Exchange Rate Regime, Real Misalignment and Currency Crises
Based on 69 sample countries, this paper examines the effect of macroeconomic fundamentals on real effective exchange rates (REER) in these sample countries. Using the misalignment of actual REER from its equilibrium level, we have estimated the factors explaining the extent of currency over- or under-valuation. Overall, we find that the higher the flexibility of the currency regime, the lower is the misalignment. The estimates are robust to different sub-samples of countries. We then explore the impact of such misalignment on the probability of a currency crisis in the next period, indicating the extent to which misalignment could be used as a leading indicator of a potential crisis. This paper thus makes a new contribution to the debate on the choice of exchange rate regime by bringing together real exchange rate misalignment and currency crisis literature.
Network Formation: R&D Cooperation Propensity and Timing Among German Laser Source Manufacturers
IWH Discussion Papers,
Empirical evidence on the evolution of innovation networks within high-tech industries is still scant. We investigate network formation processes by analyzing the timing of firms to enter R&D cooperations, using data on laser source manufacturers in Germany, 1990-2010. Network measures are constructed from a unique industry database that allows us to track both the formation and the termination of ties. Regression results reveal that a firm's knowledge endowment (and cooperation experience) shortens the duration to first (and consecutive) cooperation events. The previous occupation of strategic network positions is closely related to the establishment of further R&D cooperations at a swift pace. Geographic co-location produces mixed results in our analysis.
Incubation Time, Incubator Age, and Firm Survival after Graduation
International Journal of Entrepreneurship and Innovation Management,
On the basis of a sample of 149 graduate firms from five German business incubators, this article contributes to incubator/incubation literature by investigating the effects of the age of the incubators and the firms´ incubation time in securing long-term survival of the firms after leaving the incubator facilities. The empirical findings from Cox proportional hazards regression and parametric accelerated failure time models reveal a statistically significant negative impact for both variables incubator age and incubation time on post-graduation firm survival. One important implication that follows from the empirical results for policy makers and managers of those initiatives is that, when incubator managers become increasingly involved in various regional development activities, this may reduce the effectiveness of incubator support. Also, our finding speaks in favour of a strict limitation of incubation times and reinforces arguments of the supporters of maximum tenancy.
Incubator Age and Incubation Time: Determinants of Firm Survival after Graduation?
IWH Discussion Papers,
On the basis of a sample of 149 graduate firms from five German technology oriented business incubators, this article contributes to incubator/incubation literature by investigating the effects of the age of the business incubators and the firms’ incubation time in securing long-term survival of the firms after leaving the incubator facilities. The empirical findings from Cox-proportional hazards regression and parametric accelerated failure time models reveal a statistically negative impact for both variables incubator age and incubation time on post-graduation firm survival. One possible explanation for these results is that, when incubator managers become increasingly involved in various regional development activities (e.g. coaching of regional network initiatives), this may reduce the effectiveness of incubator support and therefore the survival chances of firms.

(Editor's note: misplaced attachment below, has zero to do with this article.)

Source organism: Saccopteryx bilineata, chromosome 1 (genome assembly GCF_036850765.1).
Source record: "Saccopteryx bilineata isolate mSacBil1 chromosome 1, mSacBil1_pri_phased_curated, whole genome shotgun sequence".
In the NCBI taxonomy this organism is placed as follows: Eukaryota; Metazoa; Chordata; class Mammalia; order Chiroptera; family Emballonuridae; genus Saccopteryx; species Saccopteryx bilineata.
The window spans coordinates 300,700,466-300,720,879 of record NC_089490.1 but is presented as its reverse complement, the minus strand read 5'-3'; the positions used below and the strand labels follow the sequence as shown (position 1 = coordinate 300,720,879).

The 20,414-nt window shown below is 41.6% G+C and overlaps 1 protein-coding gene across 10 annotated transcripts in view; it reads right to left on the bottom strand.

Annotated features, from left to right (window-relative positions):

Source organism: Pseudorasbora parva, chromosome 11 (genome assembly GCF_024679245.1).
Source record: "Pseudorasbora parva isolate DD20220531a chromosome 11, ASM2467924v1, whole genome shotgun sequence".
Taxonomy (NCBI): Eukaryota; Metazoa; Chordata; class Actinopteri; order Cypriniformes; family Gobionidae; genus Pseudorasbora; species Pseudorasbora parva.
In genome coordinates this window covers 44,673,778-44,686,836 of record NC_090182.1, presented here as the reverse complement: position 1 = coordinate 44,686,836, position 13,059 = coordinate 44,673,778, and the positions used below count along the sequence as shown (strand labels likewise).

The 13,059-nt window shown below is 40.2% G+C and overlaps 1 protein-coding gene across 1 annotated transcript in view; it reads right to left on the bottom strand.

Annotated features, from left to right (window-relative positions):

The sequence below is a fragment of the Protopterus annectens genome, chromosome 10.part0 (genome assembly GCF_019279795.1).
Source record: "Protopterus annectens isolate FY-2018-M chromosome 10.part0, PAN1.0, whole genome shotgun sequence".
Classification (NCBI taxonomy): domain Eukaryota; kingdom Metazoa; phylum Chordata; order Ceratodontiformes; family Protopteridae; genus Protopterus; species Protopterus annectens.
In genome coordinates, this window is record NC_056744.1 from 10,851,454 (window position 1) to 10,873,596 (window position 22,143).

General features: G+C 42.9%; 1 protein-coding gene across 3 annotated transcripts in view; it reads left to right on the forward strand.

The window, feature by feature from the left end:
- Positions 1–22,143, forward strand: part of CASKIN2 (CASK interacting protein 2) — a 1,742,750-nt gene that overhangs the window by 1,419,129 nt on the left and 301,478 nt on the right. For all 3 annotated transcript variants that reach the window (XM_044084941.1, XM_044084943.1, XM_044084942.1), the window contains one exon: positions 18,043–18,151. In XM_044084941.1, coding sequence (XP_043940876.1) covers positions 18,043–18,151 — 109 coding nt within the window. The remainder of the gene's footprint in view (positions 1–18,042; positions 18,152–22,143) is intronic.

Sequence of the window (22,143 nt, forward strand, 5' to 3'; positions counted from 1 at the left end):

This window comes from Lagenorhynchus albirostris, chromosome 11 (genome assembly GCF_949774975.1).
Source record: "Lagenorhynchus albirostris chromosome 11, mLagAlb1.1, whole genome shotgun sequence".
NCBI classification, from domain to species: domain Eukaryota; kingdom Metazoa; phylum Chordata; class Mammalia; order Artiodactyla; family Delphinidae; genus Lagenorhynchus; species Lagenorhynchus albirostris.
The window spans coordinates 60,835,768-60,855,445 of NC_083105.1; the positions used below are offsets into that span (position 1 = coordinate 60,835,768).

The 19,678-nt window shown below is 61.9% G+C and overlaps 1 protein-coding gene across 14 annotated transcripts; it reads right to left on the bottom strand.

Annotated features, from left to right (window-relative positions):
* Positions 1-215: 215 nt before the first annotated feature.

Equity and Bond Market Signals as Leading Indicators of Bank Fragility
Journal of Money, Credit and Banking,
We analyse the ability of the distance to default and subordinated bond spreads to signal bank fragility in a sample of EU banks. We find leading properties for both indicators. The distance to default exhibits lead times of 6-18 months. Spreads have signal value close to problems only. We also find that implicit safety nets weaken the predictive power of spreads. Further, the results suggest complementarity between both indicators. We also examine the interaction of the indicators with other information and find that their additional information content may be small but not insignificant. The results suggest that market indicators reduce type II errors relative to predictions based on accounting information only.
The integration of imperfect financial markets: Implications for business cycle volatility
Journal of Policy Modeling,
During the last two decades, the degree of openness of national financial systems has increased substantially. At the same time, asymmetries in information and other financial market frictions have remained prevalent. We study the implications of the opening up of national financial systems in the presence of financial market frictions for business cycle volatility. In our empirical analysis, we show that countries with more developed financial systems have lower business cycle volatility. Financial openness has no strong impact on business cycle volatility, in contrast. In our theoretical analysis, we study the implications of the opening up of national financial markets and of financial market frictions for business cycle volatility using a dynamic macroeconomic model of an open economy. We find that the implications of opening up national financial markets for business cycle volatility are largely unaffected by the presence of financial market frictions.